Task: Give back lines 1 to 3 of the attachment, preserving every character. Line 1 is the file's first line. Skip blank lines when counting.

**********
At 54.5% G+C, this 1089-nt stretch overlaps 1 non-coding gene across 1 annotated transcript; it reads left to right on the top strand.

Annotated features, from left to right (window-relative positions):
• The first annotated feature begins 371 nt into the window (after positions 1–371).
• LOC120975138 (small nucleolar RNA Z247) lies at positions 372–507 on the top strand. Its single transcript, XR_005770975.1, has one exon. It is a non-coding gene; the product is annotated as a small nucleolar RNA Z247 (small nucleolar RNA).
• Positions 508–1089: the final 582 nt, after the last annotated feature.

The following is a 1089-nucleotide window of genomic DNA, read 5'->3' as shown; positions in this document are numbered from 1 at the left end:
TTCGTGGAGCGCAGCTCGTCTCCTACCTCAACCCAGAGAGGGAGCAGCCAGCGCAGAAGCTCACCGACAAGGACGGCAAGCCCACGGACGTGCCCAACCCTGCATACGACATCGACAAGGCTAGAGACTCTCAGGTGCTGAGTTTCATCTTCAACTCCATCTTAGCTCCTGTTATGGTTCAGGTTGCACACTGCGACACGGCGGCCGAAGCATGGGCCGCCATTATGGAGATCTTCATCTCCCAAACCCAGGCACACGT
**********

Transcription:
At 54.5% G+C, this 1089-nt stretch overlaps 1 non-coding gene across 1 annotated transcript; it reads left to right on the top strand.

Annotated features, from left to right (window-relative positions):
• The first annotated feature begins 371 nt into the window (after positions 1–371).